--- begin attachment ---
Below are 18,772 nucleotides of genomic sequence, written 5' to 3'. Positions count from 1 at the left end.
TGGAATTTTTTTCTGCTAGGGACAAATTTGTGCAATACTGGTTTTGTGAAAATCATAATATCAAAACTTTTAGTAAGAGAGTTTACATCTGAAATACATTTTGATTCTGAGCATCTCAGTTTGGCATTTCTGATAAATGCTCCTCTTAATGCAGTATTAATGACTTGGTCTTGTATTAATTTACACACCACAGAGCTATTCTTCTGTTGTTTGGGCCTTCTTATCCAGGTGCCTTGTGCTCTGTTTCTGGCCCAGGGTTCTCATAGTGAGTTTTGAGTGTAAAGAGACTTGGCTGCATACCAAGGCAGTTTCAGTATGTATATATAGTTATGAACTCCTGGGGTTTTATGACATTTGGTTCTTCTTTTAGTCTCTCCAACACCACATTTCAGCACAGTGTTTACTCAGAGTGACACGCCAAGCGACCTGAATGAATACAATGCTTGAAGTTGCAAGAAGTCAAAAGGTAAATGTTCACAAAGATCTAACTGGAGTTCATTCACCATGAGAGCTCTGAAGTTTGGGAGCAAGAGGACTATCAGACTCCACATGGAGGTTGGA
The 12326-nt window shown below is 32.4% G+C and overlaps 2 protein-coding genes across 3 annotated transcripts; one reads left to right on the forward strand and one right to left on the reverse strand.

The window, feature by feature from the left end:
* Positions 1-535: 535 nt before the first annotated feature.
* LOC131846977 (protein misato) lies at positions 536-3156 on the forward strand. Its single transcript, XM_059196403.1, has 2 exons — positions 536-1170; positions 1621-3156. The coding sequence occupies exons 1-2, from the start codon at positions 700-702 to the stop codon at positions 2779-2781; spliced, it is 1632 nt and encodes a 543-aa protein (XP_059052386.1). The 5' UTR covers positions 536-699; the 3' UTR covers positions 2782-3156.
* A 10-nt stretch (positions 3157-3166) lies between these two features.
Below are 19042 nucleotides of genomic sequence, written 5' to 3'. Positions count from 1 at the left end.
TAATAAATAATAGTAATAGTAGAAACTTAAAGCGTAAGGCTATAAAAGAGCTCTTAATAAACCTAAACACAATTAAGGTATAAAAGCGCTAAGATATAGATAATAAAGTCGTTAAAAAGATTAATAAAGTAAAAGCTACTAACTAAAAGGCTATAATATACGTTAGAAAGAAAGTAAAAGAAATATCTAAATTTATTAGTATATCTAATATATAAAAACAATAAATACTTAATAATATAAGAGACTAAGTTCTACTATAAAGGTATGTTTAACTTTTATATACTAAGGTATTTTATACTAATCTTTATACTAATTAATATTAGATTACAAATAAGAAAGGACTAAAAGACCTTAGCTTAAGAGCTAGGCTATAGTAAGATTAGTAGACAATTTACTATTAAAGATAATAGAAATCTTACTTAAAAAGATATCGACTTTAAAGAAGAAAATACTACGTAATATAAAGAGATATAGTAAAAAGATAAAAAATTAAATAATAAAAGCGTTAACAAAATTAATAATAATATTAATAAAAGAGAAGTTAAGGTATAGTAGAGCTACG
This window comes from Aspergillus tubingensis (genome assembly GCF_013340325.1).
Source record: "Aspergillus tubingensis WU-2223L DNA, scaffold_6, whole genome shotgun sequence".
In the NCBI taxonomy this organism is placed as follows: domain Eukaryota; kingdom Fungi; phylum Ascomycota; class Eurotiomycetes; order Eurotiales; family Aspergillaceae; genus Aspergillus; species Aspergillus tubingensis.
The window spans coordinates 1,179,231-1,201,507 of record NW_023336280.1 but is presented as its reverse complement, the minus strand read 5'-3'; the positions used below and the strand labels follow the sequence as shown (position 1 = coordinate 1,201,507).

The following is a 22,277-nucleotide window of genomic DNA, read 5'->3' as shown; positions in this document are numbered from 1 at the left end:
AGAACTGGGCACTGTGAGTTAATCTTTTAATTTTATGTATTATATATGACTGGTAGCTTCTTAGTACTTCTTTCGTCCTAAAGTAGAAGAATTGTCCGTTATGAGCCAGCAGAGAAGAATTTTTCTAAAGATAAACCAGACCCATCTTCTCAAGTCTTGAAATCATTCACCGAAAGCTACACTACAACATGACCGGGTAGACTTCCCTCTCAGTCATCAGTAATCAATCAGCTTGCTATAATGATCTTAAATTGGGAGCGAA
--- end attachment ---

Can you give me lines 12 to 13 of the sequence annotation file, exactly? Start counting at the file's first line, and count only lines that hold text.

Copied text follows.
In the NCBI taxonomy this organism is placed as follows: domain Eukaryota; kingdom Fungi; phylum Ascomycota; class Eurotiomycetes; order Eurotiales; family Aspergillaceae; genus Aspergillus; species Aspergillus tubingensis.
The window spans coordinates 1,179,231-1,201,507 of record NW_023336280.1 but is presented as its reverse complement, the minus strand read 5'-3'; the positions used below and the strand labels follow the sequence as shown (position 1 = coordinate 1,201,507).